“Even with GHPs, energy-efficient HVAC, low-e windows, and R-45 cellulose insulation in the ceiling, I still came in as the low bidder.”
— David Ritchie
The GHP manifold with circulatory pumps connect to the home’s HVAC unit.”A commercial builder had the bid to do the entire United Methodist project,” David Ritchie says. “The problem was that builder could not–with traditional commercial construction–build the duplexes at a price to fit in the overall complex’s budget.”
“The general contractor asked for additional bids from about half a dozen homebuilders in the Enid area. I indicated that I would like to do the first model home with geothermal. They said that was fine, but they weren’t going to give me any benefit in the bidding process. Believe it or not, even with GHPs, energy-efficient HVAC, low-e windows, R-45 blown cellulose insulation in the ceiling, and R-16 in the walls, I still came in as the low bidder.”
“I did this by taking a reduced profit on the model. It was a bit of a gamble, but I knew that once they experienced a couple months in the model and saw the energy bills, it would be easy to sell them on putting geothermal heat pumps in all of the units. As it turns out, that’s exactly what happened.”
“In July, August and September, the average utility bill for each side of the model duplex ran about $80 a month. United Methodist thought that was unbelievable, since a comparable home usually runs in the $120 to $150 range. When they started seeing the utility bills on our model home, they went absolutely bonkers, and we built the rest of the homes with geothermal. That’s also when I saw my profits.”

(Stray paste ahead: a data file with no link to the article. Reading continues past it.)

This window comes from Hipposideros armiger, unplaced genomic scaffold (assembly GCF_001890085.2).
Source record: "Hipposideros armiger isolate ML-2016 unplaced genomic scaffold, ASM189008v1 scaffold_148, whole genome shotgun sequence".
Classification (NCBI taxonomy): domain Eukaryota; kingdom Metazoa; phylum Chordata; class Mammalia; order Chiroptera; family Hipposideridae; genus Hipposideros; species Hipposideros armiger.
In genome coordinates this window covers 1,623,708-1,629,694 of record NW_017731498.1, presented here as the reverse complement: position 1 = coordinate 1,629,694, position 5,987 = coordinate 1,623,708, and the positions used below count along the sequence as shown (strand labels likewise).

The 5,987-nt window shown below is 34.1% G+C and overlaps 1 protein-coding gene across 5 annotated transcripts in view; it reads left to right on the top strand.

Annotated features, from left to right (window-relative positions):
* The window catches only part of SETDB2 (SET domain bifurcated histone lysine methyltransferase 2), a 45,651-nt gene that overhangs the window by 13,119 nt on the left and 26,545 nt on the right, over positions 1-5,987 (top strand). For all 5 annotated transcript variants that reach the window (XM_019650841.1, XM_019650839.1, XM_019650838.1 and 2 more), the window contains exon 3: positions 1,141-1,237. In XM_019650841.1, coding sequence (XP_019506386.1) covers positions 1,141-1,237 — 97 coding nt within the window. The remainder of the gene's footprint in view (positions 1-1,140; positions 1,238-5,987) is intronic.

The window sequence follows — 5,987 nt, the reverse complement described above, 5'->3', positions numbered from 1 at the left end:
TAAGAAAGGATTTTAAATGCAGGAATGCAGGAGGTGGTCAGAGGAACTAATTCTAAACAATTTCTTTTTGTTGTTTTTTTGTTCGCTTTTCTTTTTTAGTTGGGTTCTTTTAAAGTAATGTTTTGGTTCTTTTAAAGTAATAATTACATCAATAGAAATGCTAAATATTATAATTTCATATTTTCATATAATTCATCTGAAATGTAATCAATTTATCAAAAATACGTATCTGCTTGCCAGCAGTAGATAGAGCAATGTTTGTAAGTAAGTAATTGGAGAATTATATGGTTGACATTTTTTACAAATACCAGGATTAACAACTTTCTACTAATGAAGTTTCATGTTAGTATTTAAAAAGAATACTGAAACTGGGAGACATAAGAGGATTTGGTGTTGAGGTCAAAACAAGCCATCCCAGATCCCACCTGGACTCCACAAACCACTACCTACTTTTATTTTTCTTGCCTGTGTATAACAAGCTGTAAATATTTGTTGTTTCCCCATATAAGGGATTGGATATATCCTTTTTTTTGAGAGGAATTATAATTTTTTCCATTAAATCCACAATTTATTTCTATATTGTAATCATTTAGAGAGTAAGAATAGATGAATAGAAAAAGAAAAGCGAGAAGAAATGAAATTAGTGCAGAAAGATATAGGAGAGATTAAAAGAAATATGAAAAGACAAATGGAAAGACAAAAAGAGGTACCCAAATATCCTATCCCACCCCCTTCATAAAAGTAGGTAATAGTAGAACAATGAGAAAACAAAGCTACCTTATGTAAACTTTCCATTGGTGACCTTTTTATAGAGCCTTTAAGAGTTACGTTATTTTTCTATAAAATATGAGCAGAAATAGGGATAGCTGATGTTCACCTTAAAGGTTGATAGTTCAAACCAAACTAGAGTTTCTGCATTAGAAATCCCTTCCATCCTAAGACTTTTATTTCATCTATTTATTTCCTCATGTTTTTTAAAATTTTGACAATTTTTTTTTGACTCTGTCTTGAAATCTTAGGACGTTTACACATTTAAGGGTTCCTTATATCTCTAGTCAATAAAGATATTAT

“I had Oklahoma Gas & Electric Co. (OG&E;) do a load calculation on the homespecs with and without the geothermal,” Ritchie says. “OG&E; said if we built the entire project with geothermal, the homeowners would save as much as $100 per month per unit.”
According to the US Environmental Protection Agency, GHPs can save homeowners 30 to 70 percent on heating and 20 to 50 percent on cooling costs over conventional systems.
The initial cost of a GHP system varies greatly with local labor rates, lot geology and size, and the type of system installed. On average, a builder could expect to pay between $4,000 and $11,000 more for a 3-ton GHP system than for an air source heat pump system. Due to the investment, GHPs makes the most sense in areas where the temperatures are low in the winter and high in the summer.
“On a 2,000-square-foot house, it can cost about $4,000 more to install a 3-ton GHP system around here, but it depends on what you’re comparing it with,” says Lloyd Klassen, owner of Lloyd’s Heat and Air and Ritchie’s long-time HVAC subcontractor. “If you’re comparing to a bottom-of-the-line gas furnace and air conditioner, it might be a little bit more than that. If you’re comparing it to a quality high-efficiency furnace and air conditioner, there’s not a whole lot of difference in cost. The real difference, in that case, is the drilling. That runs about $1,200 a ton of GHP capacity.”
“On that size home, we’ll put 2½-tons of capacity in, which is less tonnage than air-to-air systems because the efficiency of GHPs is not adversely affected by varying outdoor temperatures,” says Klassen. “The geothermal system relies on 62-degree well water